A group of concerned organizations, chambers of commerce and citizens have joined together to turn back a challenge to Gov. Dennis Daugaard's economic development initiative to appear on the November ballot as "Referred Law 14."
South Dakota's tax structure for operating businesses is very competitive, but new and expanding businesses pay a high tax rate on initial investments made for larger projects that can have significant positive effect on South Dakota's economy. Referred Law 14 creates a fund that can be used for grants to offset the higher taxes, allowing South Dakota to be more competitive when competing for growing businesses.
"We need RL14 to help offset short-term costs for businesses who are expanding or re-locating," said David Owen, executive director of the South Dakota Chamber of Commerce. "It's an improved version of a program that, over the last 16 years, has secured businesses that today contribute more than ten times our participation to our economy, yearly."
The fund will use an annual appropriation from taxes collected from contractors for new construction for grants that are approved by the state economic developments board. This process of approving the grants will be open and the awards will be public.
Qualifying projects must spend more than $5 million. Qualifying projects listed in Referred Law 14 are: Manufacturing, laboratories, facilities for testing, electric generation and transmission, agricultural processing and wind power (including manufacturing of wind power equipment). The law says the grants cannot be given to retail stores, residential development, lodging facilities, health care facilities and large animal feeding operations.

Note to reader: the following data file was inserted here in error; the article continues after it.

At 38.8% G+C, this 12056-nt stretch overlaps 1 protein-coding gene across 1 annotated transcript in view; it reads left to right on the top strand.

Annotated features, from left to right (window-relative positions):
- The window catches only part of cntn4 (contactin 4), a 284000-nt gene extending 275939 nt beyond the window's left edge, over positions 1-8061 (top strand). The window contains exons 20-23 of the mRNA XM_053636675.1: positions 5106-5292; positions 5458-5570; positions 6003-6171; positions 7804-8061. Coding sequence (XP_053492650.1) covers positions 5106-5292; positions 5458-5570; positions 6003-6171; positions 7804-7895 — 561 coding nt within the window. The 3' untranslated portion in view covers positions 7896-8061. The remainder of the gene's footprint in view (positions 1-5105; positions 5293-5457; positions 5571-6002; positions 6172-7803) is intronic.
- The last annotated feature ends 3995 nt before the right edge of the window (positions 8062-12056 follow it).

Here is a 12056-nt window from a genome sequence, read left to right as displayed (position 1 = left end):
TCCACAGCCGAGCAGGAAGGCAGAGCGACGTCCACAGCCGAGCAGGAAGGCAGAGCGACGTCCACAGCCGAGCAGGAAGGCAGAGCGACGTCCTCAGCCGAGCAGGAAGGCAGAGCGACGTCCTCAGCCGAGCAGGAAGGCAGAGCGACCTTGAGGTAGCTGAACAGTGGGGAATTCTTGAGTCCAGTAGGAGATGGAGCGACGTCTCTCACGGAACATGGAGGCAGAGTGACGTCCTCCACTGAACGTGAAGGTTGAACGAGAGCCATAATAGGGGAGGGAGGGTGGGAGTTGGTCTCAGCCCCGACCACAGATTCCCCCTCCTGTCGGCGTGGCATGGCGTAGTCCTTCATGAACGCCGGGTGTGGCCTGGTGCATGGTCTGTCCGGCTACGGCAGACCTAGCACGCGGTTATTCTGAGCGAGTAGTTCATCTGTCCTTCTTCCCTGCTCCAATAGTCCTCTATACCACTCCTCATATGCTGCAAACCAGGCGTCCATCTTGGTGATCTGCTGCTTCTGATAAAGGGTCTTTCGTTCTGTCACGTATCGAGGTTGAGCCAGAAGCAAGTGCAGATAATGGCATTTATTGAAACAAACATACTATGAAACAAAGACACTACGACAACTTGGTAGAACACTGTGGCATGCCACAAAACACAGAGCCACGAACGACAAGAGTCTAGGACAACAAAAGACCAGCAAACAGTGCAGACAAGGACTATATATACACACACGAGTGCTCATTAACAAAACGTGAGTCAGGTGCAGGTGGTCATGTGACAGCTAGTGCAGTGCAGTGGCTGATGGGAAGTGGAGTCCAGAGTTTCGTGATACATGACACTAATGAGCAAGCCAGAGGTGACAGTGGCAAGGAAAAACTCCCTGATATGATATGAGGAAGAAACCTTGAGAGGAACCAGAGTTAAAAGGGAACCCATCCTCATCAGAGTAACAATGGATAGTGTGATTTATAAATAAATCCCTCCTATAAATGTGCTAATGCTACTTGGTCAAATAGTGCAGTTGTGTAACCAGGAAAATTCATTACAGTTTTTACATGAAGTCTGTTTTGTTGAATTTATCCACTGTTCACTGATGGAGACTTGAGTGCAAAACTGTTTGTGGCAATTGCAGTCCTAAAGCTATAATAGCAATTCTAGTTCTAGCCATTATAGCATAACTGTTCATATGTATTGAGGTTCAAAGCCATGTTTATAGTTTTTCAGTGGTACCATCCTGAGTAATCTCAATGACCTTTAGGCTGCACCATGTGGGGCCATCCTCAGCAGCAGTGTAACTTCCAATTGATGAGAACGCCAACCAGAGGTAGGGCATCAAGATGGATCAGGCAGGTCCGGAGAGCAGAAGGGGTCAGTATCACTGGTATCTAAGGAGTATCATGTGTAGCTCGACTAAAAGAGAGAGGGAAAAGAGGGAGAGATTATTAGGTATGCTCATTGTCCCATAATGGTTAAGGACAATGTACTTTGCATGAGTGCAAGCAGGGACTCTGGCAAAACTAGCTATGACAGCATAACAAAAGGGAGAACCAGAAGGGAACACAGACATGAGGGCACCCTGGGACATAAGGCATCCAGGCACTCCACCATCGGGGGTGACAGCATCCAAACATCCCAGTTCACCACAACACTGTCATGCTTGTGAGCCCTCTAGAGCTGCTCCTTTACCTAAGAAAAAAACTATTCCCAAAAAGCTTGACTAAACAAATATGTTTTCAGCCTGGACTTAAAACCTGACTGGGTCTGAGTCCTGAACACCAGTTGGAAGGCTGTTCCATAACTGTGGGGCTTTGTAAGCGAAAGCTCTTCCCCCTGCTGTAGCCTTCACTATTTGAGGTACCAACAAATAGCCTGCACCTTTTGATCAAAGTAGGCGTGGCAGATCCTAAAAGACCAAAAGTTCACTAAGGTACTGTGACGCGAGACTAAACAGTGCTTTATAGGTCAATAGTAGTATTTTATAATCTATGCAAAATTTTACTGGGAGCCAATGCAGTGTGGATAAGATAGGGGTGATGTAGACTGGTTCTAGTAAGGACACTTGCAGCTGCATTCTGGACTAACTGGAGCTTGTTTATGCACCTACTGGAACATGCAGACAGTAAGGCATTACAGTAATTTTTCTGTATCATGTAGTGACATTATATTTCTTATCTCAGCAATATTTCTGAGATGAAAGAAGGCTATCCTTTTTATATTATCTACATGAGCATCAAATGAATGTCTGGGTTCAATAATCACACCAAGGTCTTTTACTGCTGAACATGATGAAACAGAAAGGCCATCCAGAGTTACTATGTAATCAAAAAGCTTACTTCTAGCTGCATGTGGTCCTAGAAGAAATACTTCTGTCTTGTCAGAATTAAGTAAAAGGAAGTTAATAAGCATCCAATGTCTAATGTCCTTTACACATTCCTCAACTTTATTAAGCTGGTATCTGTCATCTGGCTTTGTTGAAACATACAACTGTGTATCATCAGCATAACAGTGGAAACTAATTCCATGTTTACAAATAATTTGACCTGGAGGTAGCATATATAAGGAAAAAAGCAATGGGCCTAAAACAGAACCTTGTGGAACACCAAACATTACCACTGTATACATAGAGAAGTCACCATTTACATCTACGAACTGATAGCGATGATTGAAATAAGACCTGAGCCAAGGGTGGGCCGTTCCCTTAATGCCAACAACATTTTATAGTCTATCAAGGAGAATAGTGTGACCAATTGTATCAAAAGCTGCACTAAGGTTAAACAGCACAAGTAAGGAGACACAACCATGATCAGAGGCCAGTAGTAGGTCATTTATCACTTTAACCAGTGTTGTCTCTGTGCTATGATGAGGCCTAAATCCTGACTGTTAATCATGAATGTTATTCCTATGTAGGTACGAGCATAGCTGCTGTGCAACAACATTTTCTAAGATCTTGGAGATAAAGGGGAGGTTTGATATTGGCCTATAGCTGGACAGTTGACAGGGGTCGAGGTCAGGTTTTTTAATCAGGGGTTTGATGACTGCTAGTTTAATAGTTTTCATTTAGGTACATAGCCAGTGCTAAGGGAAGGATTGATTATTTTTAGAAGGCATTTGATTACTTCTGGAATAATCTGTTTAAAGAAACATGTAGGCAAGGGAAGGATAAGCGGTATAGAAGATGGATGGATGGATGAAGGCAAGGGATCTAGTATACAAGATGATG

Referred Law 16 makes improvements to a former law that expires in December. The Governor and the economic development team can focus grants on companies with projects where the grants make the biggest difference. The lower threshold will help smaller communities find projects that will qualify whereas the former law's $10 million dollar level was widely viewed as restrictive.
Says Owen, "Economic development creates good paying jobs, increases funding available for schools, law enforcement and other public services and helps make South Dakota's economy more recession proof."
Success in economic development requires South Dakota to compete against surrounding states, large states on both coasts and other countries. This competition is not only affects companies looking to relocate, it entices our local businesses to move out of South Dakota. The most intense competition is aimed and the largest investments and at large projects that create the best jobs, offer benefits, pay significant taxes and significantly diversify the economy.
The contractors' excise tax combined with the application of sales and use taxes on construction creates a total tax burden that is higher than many other states and can mean that businesses will look for a better use of that money elsewhere.
Should voters reject Referred Law 14, South Dakota will not have an answer to the higher tax rate on large investments. Lawmakers will be required to consider how to attract the kind of investment that can grow the economy, provide jobs for the future, enable long term funding for schools and public services and make South Dakota even more resistant to recession.
The "Vote Yes on 14" committee asks South Dakota voters to join a coalition of more than 15 organizations that represent agriculture, chambers of commerce, construction, and associations that represent public officials. These organizations are "For 14."